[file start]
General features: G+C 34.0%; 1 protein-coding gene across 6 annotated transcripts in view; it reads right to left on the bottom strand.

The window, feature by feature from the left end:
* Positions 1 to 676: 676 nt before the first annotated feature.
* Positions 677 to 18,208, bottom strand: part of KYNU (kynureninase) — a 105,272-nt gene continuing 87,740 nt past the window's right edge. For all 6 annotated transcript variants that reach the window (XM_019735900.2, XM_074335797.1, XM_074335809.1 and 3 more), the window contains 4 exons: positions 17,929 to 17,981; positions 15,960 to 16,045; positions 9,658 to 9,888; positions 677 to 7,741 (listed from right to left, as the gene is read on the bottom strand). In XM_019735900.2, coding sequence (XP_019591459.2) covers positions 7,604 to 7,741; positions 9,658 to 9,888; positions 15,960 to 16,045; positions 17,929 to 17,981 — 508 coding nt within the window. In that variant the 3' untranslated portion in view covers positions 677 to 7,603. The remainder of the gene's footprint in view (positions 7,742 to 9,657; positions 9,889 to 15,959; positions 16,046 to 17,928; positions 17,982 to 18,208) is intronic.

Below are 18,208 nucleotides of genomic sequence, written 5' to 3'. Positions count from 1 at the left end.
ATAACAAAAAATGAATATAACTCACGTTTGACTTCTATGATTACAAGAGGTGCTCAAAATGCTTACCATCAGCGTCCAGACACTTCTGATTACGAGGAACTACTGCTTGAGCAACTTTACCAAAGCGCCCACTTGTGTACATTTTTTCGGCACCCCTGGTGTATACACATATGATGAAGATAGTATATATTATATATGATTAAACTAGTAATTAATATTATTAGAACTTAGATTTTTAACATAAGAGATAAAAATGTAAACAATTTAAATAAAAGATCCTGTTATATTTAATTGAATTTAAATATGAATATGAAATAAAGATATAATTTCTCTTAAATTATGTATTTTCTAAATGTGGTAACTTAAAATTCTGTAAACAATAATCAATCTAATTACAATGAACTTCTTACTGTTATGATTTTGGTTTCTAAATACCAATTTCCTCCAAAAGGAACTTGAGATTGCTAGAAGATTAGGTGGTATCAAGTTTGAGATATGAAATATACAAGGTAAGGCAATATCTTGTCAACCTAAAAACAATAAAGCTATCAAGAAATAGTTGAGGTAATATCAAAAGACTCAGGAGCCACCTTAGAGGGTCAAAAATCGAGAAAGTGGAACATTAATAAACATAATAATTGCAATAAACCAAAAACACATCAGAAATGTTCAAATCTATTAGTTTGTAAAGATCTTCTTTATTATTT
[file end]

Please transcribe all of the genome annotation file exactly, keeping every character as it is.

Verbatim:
General features: G+C 34.0%; 1 protein-coding gene across 6 annotated transcripts in view; it reads right to left on the bottom strand.

The window, feature by feature from the left end:
* Positions 1 to 676: 676 nt before the first annotated feature.
* Positions 677 to 18,208, bottom strand: part of KYNU (kynureninase) — a 105,272-nt gene continuing 87,740 nt past the window's right edge. For all 6 annotated transcript variants that reach the window (XM_019735900.2, XM_074335797.1, XM_074335809.1 and 3 more), the window contains 4 exons: positions 17,929 to 17,981; positions 15,960 to 16,045; positions 9,658 to 9,888; positions 677 to 7,741 (listed from right to left, as the gene is read on the bottom strand). In XM_019735900.2, coding sequence (XP_019591459.2) covers positions 7,604 to 7,741; positions 9,658 to 9,888; positions 15,960 to 16,045; positions 17,929 to 17,981 — 508 coding nt within the window. In that variant the 3' untranslated portion in view covers positions 677 to 7,603. The remainder of the gene's footprint in view (positions 7,742 to 9,657; positions 9,889 to 15,959; positions 16,046 to 17,928; positions 17,982 to 18,208) is intronic.

Below are 18,208 nucleotides of genomic sequence, written 5' to 3'. Positions count from 1 at the left end.
ATAACAAAAAATGAATATAACTCACGTTTGACTTCTATGATTACAAGAGGTGCTCAAAATGCTTACCATCAGCGTCCAGACACTTCTGATTACGAGGAACTACTGCTTGAGCAACTTTACCAAAGCGCCCACTTGTGTACATTTTTTCGGCACCCCTGGTGTATACACATATGATGAAGATAGTATATATTATATATGATTAAACTAGTAATTAATATTATTAGAACTTAGATTTTTAACATAAGAGATAAAAATGTAAACAATTTAAATAAAAGATCCTGTTATATTTAATTGAATTTAAATATGAATATGAAATAAAGATATAATTTCTCTTAAATTATGTATTTTCTAAATGTGGTAACTTAAAATTCTGTAAACAATAATCAATCTAATTACAATGAACTTCTTACTGTTATGATTTTGGTTTCTAAATACCAATTTCCTCCAAAAGGAACTTGAGATTGCTAGAAGATTAGGTGGTATCAAGTTTGAGATATGAAATATACAAGGTAAGGCAATATCTTGTCAACCTAAAAACAATAAAGCTATCAAGAAATAGTTGAGGTAATATCAAAAGACTCAGGAGCCACCTTAGAGGGTCAAAAATCGAGAAAGTGGAACATTAATAAACATAATAATTGCAATAAACCAAAAACACATCAGAAATGTTCAAATCTATTAGTTTGTAAAGATCTTCTTTATTATTT